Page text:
x Abu Dhabi, UAESaturday 22 July 2017

Infiniti is aiming for even greater market share with its new naming strategy

For one luxury carmaker, a new naming strategy kicks off first in the UAE.

Samir Cherfan, MD of Infiniti-Nissan in the Middle East. Courtesy: Infiniti-Nissan
Samir Cherfan, MD of Infiniti-Nissan in the Middle East. Courtesy: Infiniti-Nissan

What's in a name? For car companies, the name of a model can make the difference between life and death, especially when geographical differences in translation come into play, and there are some real howlers out there. Naming a car must be fraught with difficulties - just how do you encapsulate a vehicle's strengths in a simple word to be attached to its rump?

American manufacturers seem to have got this down to a fine art. Explorer, Yukon, Viper, Stingray - this page could be filled with car names from the US that conjure up images of adventure and danger. But the Europeans sometimes get it badly wrong. Dacia Duster or Renault Fluence, anyone? And luxury Japanese brand, Infiniti, has been deliberating over its model-naming strategy for the past two years, to simplify the range of cars and keep customer interest high.

Infiniti has been around longer than most of us probably realise, and it's almost a quarter of a century since its first saloon model, the Q45, was launched. According to Infiniti's managing director for the Middle East, Samir Cherfan, that was and continues to be an iconic model, but unless you're a dyed-in-the-wool fanatic, you probably don't know it ever existed. Nevertheless, the company is using the word "heritage" quite a lot while trying to get across the message that it means to substantially grow its output over the next few years. "Passion" is another one.

Heritage and passion? Sounds more like Ferrari than a company most assume is simply the posh arm of Nissan. But Infiniti is doing its utmost to disassociate itself, at least superficially, from its parent company, and has even relocated its worldwide headquarters to Hong Kong. Which will be handy for a planned invasion of China.

Also handy for the China offensive will be the new "naming" strategy. Currently, Infiniti's range consists of models without actual names as such, and this is set to continue. But where we now have a G series, M, EX, FX, JX and QX, from this month onwards a new strategy will roll out, and this region will be the first worldwide to see its implementation. Cherfan says that, after consulting its existing client base and carrying out extensive market research, this is the best Infiniti could come up with.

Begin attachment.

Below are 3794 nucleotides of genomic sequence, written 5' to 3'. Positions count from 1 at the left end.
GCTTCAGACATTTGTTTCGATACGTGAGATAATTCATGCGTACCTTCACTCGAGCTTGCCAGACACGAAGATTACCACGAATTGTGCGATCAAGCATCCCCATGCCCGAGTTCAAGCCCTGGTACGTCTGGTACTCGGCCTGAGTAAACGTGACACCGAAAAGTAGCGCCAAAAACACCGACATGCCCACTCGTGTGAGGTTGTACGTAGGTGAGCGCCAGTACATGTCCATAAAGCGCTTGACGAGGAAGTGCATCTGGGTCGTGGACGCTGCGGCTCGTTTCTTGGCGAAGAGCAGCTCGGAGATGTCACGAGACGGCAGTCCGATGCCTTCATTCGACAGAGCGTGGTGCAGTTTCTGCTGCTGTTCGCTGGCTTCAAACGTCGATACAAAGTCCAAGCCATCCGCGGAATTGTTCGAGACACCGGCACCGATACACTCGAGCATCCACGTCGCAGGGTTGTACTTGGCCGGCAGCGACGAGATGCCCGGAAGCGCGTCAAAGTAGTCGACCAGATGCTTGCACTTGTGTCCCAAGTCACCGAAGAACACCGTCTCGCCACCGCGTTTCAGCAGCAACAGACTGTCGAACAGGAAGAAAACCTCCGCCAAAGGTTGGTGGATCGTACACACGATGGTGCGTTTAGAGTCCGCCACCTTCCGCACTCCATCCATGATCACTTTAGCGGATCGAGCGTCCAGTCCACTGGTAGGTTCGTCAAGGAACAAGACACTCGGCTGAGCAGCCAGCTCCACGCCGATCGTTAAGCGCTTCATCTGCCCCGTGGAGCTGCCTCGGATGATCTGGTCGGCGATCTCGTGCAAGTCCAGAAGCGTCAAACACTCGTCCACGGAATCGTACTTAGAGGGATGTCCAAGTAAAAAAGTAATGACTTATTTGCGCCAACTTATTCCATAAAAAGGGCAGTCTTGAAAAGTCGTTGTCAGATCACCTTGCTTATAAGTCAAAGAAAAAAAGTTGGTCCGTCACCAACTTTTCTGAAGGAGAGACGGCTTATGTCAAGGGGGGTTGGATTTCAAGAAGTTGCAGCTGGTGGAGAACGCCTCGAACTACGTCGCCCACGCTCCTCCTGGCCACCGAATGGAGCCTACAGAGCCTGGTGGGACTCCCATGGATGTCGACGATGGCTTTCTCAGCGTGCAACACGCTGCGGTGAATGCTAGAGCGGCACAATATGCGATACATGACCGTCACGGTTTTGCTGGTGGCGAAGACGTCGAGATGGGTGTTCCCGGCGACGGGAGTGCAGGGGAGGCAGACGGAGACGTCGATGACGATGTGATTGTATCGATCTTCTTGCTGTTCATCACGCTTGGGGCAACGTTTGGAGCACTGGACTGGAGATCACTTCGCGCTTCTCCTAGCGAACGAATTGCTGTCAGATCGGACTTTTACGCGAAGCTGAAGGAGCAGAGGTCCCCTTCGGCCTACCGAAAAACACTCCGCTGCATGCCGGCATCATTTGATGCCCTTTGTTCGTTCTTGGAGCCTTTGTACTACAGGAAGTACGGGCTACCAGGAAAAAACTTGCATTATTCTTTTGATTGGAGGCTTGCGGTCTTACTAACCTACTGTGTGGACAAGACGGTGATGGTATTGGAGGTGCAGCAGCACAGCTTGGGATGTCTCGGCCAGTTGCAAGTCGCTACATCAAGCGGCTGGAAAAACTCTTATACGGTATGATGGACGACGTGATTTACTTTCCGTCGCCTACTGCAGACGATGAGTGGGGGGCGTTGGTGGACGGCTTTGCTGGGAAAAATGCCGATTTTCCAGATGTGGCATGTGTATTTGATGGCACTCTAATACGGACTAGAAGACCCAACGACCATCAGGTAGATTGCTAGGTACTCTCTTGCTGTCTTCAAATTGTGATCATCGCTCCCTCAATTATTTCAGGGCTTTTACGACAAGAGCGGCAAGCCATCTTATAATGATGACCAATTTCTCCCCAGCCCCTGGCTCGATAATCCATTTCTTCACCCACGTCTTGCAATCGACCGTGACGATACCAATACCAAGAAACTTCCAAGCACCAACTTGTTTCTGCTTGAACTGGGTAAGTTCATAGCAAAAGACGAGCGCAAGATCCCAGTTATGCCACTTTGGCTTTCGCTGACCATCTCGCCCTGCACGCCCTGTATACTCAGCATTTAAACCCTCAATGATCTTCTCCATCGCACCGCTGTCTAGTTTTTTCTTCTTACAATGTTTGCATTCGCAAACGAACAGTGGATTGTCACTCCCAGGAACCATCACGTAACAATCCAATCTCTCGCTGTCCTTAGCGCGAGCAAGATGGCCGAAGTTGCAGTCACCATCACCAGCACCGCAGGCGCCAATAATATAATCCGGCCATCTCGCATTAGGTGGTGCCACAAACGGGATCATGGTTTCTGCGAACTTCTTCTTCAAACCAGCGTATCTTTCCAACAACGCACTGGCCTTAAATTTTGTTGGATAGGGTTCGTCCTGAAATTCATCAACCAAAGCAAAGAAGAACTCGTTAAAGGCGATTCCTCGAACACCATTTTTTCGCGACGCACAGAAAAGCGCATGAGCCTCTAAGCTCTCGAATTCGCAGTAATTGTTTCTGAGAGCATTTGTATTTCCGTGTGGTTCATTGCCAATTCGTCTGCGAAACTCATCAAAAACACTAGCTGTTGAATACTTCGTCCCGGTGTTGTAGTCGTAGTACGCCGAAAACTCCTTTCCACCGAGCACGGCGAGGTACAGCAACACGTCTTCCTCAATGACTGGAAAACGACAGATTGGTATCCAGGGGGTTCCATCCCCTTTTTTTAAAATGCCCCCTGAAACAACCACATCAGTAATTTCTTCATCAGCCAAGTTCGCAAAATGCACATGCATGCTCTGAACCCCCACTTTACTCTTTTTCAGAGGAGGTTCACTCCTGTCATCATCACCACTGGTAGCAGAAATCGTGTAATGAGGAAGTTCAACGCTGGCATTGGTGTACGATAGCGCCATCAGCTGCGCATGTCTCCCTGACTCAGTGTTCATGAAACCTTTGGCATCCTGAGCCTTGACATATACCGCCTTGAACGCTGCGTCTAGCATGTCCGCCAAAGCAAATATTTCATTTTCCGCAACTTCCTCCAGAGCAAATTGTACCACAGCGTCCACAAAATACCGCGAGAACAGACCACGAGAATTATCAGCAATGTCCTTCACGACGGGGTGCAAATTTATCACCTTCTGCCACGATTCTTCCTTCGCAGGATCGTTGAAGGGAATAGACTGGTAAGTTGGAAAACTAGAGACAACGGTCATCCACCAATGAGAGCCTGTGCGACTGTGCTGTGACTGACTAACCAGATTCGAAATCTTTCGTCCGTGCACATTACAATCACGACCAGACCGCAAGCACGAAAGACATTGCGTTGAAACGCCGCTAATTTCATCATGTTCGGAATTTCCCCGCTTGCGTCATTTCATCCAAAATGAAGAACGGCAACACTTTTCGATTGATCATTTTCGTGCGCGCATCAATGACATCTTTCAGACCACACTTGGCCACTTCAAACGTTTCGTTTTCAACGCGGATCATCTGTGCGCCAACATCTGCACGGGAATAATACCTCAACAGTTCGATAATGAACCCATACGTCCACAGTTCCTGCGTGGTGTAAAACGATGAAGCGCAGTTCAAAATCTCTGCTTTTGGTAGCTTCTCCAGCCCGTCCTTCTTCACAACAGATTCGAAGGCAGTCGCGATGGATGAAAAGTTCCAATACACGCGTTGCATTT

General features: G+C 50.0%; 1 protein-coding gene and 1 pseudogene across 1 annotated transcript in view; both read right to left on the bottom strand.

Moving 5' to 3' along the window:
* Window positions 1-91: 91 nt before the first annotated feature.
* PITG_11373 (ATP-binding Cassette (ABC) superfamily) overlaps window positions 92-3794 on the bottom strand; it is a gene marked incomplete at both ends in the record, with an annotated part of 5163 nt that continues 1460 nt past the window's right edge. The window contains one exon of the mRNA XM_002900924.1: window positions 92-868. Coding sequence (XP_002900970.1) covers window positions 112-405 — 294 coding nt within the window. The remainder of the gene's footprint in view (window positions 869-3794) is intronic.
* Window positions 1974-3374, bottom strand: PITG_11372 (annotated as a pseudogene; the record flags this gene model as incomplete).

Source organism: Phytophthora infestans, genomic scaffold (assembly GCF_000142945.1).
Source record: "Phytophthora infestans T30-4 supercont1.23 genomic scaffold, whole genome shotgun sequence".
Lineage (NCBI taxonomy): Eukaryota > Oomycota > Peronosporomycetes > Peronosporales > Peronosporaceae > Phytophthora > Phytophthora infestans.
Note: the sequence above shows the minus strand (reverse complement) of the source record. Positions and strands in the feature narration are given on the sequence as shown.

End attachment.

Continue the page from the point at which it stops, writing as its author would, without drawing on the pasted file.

So, from this point on, Infiniti's models will now simply be prefixed either by "Q" for saloons, coupes and convertibles or "QX" for crossover and SUVs. To communicate "a logical model hierarchy", a two-digit number will follow - the higher the number, the higher its place in the model range. Simple, no?

"Infiniti's new nomenclature strategy will be implemented in logical stages within the existing product range, as new model year variants are introduced - the Infiniti QX70 [formerly known as the FX] will be the first in the Middle East," says Cherfan. "The change in name for our premium range will help Infiniti to grow into the future, and an outward sign that Infiniti is making good headway on its midterm plan. We hope our customers and enthusiasts share in our excitement for the next generation Infiniti."

Exciting stuff, I'm sure you will agree. Sarcasm aside, though, this is a company that does mean to grow and is showing no signs of diluting the recipe it came up with at the beginning, namely to overhaul the entire ownership experience for its customers. Its aggressive sponsorship of Red Bull's F1 team has paid dividends and has also resulted in triple world champion, Sebastian Vettel, coming on board as director of performance.

Only time will tell if this so-called naming strategy is the right move but it does open up the possibility of new models slotting into the "hierarchy" and, with Vettel's influence, who knows? An all-conquering Japanese (or is it Chinese now?) supercar could become a production reality. Cherfan is remaining schtum about that and, as we all know, that usually speaks volumes.

khackett@thenational.ae

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